Penguins rally, prevail in shootout
By Karen Price
Thursday, February 15, 2007
For the first few months of the season, the Penguins couldn't win in a shootout.
Now, after they beat the Chicago Blackhawks, 5-4, on Wednesday night for their fourth straight shootout win, it hardly seems possible that in mid-January they were 1-5 in shootouts.
But when a team's as hot as the Penguins are right now, they just seem to find ways to win that eluded them in the past.
"We're definitely building some character," defenseman Mark Eaton said. "(Last night) was a classic example. We don't panic, and we find a way to win. When you're on a roll like this, bounces seems to go your way. Success breeds success, I guess."
Erik Christensen and Evgeni Malkin both scored on Blackhawks goaltender Nikolai Khabibulin in the shootout, and Penguins goaltender Marc-Andre Fleury made both saves, plus 24 in regulation and overtime. The game may not have been Fleury's strongest through 60 minutes, but he kicked off overtime with a fantastic stop on Blackhawks leading scorer Martin Havlat.
"(Overtime) is difficult sometimes when you're not playing well," Fleury said. "You get in there, it's like a second chance. You have to refocus. That's what I've learned."
The Penguins (30-17-9) are 12-0-2 in their last 14 games, including two shootout wins and one in overtime win in their last three games. They are tied with the Ottawa Senators, who also won last night, for fourth place in the Eastern Conference with 69 points.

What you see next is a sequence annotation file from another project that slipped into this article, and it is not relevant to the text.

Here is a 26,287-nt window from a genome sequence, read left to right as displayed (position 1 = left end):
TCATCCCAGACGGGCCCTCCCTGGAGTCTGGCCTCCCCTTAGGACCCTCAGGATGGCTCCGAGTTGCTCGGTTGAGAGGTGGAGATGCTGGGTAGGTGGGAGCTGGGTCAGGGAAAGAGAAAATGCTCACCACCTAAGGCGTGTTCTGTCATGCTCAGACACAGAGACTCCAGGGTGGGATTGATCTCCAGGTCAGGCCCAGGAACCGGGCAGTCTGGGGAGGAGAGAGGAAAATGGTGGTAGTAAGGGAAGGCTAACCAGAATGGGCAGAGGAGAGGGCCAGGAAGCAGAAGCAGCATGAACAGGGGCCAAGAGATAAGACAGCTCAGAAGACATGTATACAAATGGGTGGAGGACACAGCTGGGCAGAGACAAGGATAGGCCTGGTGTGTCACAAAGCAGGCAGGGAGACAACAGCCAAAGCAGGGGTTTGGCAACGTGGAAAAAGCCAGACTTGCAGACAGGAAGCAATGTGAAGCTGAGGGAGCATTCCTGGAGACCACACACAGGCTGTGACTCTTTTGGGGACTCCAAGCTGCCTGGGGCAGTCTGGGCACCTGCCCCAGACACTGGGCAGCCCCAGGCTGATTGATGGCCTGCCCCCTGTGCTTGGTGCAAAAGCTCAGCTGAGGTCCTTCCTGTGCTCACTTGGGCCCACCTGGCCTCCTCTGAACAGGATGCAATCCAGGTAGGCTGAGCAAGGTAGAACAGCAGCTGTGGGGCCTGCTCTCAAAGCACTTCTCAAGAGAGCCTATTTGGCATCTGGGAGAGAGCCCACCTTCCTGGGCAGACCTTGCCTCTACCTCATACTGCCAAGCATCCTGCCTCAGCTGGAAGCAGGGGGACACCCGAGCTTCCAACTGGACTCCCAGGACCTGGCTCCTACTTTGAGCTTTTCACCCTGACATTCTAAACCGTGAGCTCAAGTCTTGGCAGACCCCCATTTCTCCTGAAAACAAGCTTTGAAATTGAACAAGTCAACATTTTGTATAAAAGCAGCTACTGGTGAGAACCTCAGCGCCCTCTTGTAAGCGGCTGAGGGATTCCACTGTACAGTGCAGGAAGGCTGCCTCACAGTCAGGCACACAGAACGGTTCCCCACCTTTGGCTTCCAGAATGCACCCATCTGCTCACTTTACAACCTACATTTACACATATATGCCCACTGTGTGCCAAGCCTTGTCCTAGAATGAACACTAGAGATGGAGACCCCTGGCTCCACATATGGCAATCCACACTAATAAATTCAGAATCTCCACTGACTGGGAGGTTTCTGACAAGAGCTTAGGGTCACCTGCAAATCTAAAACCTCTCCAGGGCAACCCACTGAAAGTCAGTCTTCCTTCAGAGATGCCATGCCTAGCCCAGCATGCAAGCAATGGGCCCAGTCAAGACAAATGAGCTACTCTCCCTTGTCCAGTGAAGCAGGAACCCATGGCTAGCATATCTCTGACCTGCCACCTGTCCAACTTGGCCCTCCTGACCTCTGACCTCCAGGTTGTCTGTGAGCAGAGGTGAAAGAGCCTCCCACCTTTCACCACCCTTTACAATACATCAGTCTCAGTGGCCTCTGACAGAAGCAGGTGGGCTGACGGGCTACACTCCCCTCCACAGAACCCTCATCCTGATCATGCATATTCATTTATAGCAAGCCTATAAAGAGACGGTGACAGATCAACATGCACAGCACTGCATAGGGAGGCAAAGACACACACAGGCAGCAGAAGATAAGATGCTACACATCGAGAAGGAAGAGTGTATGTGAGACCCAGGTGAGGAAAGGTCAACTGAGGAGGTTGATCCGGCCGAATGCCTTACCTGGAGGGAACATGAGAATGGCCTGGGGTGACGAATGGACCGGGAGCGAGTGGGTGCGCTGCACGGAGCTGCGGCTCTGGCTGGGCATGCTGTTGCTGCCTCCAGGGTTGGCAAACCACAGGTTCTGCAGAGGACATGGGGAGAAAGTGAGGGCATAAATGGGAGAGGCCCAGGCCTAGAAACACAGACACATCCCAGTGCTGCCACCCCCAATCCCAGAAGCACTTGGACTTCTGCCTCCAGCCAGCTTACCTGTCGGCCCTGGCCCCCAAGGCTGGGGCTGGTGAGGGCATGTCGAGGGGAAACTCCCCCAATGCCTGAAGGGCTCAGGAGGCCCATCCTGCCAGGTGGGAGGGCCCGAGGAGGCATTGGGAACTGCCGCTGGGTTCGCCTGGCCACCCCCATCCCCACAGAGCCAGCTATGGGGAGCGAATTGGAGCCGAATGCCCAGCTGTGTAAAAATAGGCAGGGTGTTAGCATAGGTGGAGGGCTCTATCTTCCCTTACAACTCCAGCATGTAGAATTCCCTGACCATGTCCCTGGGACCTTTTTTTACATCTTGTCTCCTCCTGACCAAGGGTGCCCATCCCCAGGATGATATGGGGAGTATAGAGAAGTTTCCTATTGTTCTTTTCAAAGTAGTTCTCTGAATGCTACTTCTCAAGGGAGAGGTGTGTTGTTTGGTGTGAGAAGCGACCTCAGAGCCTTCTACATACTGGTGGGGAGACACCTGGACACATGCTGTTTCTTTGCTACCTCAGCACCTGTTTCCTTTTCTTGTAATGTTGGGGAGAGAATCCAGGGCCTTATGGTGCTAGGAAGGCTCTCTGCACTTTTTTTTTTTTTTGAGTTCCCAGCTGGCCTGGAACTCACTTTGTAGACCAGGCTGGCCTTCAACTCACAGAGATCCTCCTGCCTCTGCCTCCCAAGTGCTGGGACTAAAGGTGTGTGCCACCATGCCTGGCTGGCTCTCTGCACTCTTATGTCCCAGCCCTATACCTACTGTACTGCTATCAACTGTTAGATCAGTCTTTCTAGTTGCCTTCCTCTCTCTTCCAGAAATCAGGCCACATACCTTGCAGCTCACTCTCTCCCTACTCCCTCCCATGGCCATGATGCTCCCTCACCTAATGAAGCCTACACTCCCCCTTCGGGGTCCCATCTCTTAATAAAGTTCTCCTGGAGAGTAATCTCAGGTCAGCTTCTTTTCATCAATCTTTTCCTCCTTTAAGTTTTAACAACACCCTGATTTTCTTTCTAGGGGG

A minute after Tuomo Ruutu outskated his older brother, Penguins winger Jarkko Ruutu, to put the Blackhawks ahead, 4-3, Malkin scored his 28th goal of the season to tie it back up, 4-4.
After Crosby took the initial shot, Malkin got the rebound and then got his own rebound after the puck popped out at the right corner. Malkin got his stick on it as he was passing by to get the Penguins to overtime.
Malkin's goal appeased the fans at Mellon Arena, who had been booing in protest because Martin Lapointe, who assisted on Ruutu's goal, appeared to have come on the ice too soon to give the Blackhawks too many men on the ice. There was no penalty called.
Ryan Malone started the game back on the top line after being moved off it on Saturday against the Toronto Maple Leafs. But in the third period, coach Michel Therrien moved Malone to the second line with Jordan Staal in the middle and brought Malkin up to play on the left wing with Sidney Crosby and Mark Recchi.
Putting the trio back together for the first time in a month paid off.
"It was like poker, and we were going all in," Therrien said.
Although Crosby had an assist in the game, his goal drought is now at a career-high eight games.
The Penguins led, 3-1, with five minutes left in the second period on a goal by Ronald Petrovicky, an unassisted shorthanded goal by Maxime Talbot and a goal from Michel Ouellet. Patrick Sharp pulled the Blackhawks within one with less than two minutes left in the second period, and Martin St. Pierre tied it two minutes into the third on a rebound.
The Penguins were 0 for 5 on the power play and allowed a shorthanded goal.